Unix & Linux Stack Exchange is a question and answer site for users of Linux, FreeBSD and other Un*x-like operating systems. Join them; it only takes a minute:

Sign up
Here's how it works:
  1. Anybody can ask a question
  2. Anybody can answer
  3. The best answers are voted up and rise to the top

This question already has an answer here:

I've been experimenting with file permissions and ownership lately, and I tried this:

touch a
sudo chown root:root a
sudo chmod 000 a

I can't read, write, or execute the file, but I can still delete it using -f. Why is this? I don't own the file, and nobody has any permission for the file. Shouldn't you need root to delete a 000 file you don't own?

---------- 1 root  root      0 Apr  3 20:18 a
share|improve this question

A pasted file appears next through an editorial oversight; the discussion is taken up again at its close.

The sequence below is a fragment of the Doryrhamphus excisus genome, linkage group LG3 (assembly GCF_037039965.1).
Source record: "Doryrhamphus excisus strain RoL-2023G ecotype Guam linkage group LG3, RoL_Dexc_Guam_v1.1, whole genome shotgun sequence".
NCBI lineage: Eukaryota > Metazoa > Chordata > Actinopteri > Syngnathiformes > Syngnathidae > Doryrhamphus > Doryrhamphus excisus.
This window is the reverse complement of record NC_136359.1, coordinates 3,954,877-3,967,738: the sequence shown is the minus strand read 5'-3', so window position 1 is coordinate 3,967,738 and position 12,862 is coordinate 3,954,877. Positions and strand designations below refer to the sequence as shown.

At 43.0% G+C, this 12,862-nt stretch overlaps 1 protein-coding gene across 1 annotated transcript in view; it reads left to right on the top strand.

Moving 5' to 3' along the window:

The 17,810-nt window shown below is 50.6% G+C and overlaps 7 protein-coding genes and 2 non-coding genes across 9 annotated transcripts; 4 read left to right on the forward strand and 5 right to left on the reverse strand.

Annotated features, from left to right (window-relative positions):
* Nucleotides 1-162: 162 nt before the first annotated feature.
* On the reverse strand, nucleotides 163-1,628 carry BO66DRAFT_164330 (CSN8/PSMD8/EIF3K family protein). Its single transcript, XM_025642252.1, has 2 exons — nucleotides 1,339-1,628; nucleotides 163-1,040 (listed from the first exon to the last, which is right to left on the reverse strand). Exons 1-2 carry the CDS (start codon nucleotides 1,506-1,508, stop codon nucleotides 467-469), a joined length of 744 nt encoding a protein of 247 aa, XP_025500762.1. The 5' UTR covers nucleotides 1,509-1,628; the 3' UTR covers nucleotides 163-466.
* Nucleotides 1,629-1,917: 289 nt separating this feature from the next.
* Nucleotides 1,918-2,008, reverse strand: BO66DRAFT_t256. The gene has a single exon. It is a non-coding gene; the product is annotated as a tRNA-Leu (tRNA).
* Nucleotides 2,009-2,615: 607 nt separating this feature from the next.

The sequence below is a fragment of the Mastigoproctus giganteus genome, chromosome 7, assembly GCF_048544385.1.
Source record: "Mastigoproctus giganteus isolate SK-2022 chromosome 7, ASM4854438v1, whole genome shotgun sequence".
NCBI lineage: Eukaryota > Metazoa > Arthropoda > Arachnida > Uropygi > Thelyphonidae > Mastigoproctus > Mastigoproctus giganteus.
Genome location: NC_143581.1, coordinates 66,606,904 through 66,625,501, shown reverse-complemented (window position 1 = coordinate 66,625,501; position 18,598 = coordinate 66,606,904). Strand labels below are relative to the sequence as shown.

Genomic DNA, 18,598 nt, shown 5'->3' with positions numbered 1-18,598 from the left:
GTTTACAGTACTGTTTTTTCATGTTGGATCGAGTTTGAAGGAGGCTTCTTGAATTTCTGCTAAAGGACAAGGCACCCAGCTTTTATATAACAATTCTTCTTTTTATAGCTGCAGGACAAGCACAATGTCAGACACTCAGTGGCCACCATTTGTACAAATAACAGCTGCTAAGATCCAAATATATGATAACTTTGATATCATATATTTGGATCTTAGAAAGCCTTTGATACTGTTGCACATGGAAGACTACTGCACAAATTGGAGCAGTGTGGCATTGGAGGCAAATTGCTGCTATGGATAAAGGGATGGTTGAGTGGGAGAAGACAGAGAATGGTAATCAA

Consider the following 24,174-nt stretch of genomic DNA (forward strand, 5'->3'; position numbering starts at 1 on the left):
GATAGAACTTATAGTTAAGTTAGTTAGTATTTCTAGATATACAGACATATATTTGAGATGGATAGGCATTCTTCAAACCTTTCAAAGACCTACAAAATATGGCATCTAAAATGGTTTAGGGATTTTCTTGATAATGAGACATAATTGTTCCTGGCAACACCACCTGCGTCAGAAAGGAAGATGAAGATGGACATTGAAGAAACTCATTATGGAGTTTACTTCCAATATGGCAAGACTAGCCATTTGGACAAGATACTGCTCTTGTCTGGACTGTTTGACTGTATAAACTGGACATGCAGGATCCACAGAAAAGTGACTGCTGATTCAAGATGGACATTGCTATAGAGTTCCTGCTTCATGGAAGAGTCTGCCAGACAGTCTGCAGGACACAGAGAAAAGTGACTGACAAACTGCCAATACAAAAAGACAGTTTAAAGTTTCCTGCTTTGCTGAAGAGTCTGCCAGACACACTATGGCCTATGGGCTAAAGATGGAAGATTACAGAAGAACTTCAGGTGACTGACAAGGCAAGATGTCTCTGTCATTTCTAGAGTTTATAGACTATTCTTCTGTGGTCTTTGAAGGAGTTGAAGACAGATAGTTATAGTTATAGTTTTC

marked as duplicate by Gilles, vonbrand, jasonwryan, jordanm, manatwork Apr 4 '13 at 5:45

This question has been asked before and already has an answer. If those answers do not fully address your question, please ask a new question.

What you call "delete a file" is really just deleting a reference to the file in a directory , and the right to do so is the right to modify the directory; the file permissions play no part in this. If that was the last reference to the file, the file is destroyed, but that is a separate issue.

share|improve this answer
What do file permissions change, then? Does this mean you couldn't srm it? – tkbx Apr 4 '13 at 0:42

Not the answer you're looking for? Browse other questions tagged or ask your own question.